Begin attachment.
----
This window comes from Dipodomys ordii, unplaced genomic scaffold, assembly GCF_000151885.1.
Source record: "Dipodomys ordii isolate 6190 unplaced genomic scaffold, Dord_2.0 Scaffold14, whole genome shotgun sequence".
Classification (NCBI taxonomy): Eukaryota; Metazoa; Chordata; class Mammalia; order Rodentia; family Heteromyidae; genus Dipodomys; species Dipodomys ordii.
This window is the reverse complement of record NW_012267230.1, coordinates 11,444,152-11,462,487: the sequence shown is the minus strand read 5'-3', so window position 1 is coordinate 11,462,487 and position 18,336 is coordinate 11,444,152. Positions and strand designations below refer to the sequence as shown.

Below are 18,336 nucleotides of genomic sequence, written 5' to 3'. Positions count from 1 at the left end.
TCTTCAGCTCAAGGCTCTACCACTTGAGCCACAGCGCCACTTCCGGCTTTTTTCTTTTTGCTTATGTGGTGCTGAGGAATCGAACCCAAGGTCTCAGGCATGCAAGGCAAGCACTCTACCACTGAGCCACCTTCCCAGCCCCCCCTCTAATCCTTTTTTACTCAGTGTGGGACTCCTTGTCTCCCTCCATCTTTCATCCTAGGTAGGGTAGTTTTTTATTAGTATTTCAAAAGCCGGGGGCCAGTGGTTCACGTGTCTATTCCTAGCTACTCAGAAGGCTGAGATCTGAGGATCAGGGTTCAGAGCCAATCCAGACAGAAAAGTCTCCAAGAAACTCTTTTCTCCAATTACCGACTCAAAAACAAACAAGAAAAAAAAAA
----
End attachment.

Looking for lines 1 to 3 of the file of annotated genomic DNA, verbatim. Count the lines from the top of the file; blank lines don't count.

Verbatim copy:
This window comes from Dipodomys ordii, unplaced genomic scaffold, assembly GCF_000151885.1.
Source record: "Dipodomys ordii isolate 6190 unplaced genomic scaffold, Dord_2.0 Scaffold14, whole genome shotgun sequence".
Classification (NCBI taxonomy): Eukaryota; Metazoa; Chordata; class Mammalia; order Rodentia; family Heteromyidae; genus Dipodomys; species Dipodomys ordii.